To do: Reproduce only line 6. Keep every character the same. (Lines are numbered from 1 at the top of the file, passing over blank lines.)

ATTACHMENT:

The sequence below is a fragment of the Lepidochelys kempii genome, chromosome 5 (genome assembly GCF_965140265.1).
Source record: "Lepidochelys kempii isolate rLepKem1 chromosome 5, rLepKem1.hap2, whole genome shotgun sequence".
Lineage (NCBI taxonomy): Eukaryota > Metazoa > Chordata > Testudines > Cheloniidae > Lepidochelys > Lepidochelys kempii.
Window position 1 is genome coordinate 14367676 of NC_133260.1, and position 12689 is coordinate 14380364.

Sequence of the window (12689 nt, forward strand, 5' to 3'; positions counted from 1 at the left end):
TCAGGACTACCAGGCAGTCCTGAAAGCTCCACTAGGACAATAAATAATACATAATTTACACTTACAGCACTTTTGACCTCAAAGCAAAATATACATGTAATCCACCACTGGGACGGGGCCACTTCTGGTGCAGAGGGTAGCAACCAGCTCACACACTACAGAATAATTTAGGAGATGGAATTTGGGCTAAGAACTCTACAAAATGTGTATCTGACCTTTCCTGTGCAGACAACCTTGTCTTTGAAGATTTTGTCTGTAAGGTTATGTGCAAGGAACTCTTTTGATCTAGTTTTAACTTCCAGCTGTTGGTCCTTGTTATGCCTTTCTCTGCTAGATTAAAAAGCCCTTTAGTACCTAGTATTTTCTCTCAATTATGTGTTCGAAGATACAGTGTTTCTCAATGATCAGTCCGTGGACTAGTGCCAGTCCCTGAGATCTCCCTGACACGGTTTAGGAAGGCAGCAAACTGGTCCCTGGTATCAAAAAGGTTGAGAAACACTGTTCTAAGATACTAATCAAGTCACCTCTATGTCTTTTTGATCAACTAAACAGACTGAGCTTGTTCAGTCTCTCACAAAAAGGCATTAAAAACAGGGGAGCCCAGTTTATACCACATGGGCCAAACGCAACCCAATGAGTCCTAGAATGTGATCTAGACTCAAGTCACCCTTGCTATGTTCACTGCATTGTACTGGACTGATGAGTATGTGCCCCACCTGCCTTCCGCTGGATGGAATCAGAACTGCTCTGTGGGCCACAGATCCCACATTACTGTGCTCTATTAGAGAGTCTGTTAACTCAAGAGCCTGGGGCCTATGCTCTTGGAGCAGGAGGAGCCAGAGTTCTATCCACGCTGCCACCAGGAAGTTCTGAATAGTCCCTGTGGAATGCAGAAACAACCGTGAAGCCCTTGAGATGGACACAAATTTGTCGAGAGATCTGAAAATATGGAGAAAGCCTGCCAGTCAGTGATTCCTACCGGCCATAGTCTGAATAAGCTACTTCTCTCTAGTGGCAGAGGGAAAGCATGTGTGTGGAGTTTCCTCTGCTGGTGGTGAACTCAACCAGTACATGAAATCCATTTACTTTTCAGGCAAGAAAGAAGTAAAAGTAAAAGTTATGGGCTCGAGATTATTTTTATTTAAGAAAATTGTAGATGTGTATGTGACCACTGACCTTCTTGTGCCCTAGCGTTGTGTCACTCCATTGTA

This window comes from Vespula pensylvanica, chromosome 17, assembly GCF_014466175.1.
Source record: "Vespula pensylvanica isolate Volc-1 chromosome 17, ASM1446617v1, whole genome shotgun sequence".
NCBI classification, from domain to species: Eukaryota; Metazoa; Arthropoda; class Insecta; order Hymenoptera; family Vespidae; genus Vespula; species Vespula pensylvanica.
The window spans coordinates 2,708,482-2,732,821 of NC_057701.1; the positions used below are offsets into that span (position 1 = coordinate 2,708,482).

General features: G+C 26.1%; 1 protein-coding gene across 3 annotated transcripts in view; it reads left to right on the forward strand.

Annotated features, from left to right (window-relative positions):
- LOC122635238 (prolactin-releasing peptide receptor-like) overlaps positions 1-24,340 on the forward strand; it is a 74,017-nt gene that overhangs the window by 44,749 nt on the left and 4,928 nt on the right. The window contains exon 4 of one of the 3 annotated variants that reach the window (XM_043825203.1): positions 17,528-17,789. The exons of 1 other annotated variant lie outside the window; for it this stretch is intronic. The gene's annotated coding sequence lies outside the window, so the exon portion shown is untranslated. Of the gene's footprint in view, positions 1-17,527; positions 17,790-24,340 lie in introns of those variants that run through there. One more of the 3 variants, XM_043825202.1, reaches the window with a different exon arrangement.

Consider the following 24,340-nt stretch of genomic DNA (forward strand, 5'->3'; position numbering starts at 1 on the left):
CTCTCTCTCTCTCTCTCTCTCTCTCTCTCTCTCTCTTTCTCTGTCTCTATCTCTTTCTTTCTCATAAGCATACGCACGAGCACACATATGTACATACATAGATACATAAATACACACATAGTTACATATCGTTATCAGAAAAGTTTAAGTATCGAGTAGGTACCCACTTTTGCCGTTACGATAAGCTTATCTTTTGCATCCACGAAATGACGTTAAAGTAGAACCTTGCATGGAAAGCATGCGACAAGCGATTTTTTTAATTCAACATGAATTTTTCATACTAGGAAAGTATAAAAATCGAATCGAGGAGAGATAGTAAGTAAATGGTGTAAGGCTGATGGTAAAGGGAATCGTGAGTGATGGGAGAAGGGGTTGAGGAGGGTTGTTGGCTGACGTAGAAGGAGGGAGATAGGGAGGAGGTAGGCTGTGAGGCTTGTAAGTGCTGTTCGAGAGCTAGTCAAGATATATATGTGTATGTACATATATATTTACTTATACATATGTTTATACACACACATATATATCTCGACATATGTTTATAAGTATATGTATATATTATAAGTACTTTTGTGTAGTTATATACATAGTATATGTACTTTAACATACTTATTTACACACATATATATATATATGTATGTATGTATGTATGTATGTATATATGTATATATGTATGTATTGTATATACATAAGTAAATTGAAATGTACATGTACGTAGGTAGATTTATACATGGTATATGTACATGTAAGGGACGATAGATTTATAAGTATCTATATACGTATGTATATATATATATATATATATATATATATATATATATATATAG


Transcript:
TCAGGACTACCAGGCAGTCCTGAAAGCTCCACTAGGACAATAAATAATACATAATTTACACTTACAGCACTTTTGACCTCAAAGCAAAATATACATGTAATCCACCACTGGGACGGGGCCACTTCTGGTGCAGAGGGTAGCAACCAGCTCACACACTACAGAATAATTTAGGAGATGGAATTTGGGCTAAGAACTCTACAAAATGTGTATCTGACCTTTCCTGTGCAGACAACCTTGTCTTTGAAGATTTTGTCTGTAAGGTTATGTGCAAGGAACTCTTTTGATCTAGTTTTAACTTCCAGCTGTTGGTCCTTGTTATGCCTTTCTCTGCTAGATTAAAAAGCCCTTTAGTACCTAGTATTTTCTCTCAATTATGTGTTCGAAGATACAGTGTTTCTCAATGATCAGTCCGTGGACTAGTGCCAGTCCCTGAGATCTCCCTGACACGGTTTAGGAAGGCAGCAAACTGGTCCCTGGTATCAAAAAGGTTGAGAAACACTGTTCTAAGATACTAATCAAGTCACCTCTATGTCTTTTTGATCAACTAAACAGACTGAGCTTGTTCAGTCTCTCACAAAAAGGCATTAAAAACAGGGGAGCCCAGTTTATACCACATGGGCCAAACGCAACCCAATGAGTCCTAGAATGTGATCTAGACTCAAGTCACCCTTGCTATGTTCACTGCATTGTACTGGACTGATGAGTATGTGCCCCACCTGCCTTCCGCTGGATGGAATCAGAACTGCTCTGTGGGCCACAGATCCCACATTACTGTGCTCTATTAGAGAGTCTGTTAACTCAAGAGCCTGGGGCCTATGCTCTTGGAGCAGGAGGAGCCAGAGTTCTATCCACGCTGCCACCAGGAAGTTCTGAATAGTCCCTGTGGAATGCAGAAACAACCGTGAAGCCCTTGAGATGGACACAAATTTGTCGAGAGATCTGAAAATATGGAGAAAGCCTGCCAGTCAGTGATTCCTACCGGCCATAGTCTGAATAAGCTACTTCTCTCTAGTGGCAGAGGGAAAGCATGTGTGTGGAGTTTCCTCTGCTGGTGGTGAACTCAACCAGTACATGAAATCCATTTACTTTTCAGGCAAGAAAGAAGTAAAAGTAAAAGTTATGGGCTCGAGATTATTTTTATTTAAGAAAATTGTAGATGTGTATGTGACCACTGACCTTCTTGTGCCCTAGCGTTGTGTCACTCCATTGTA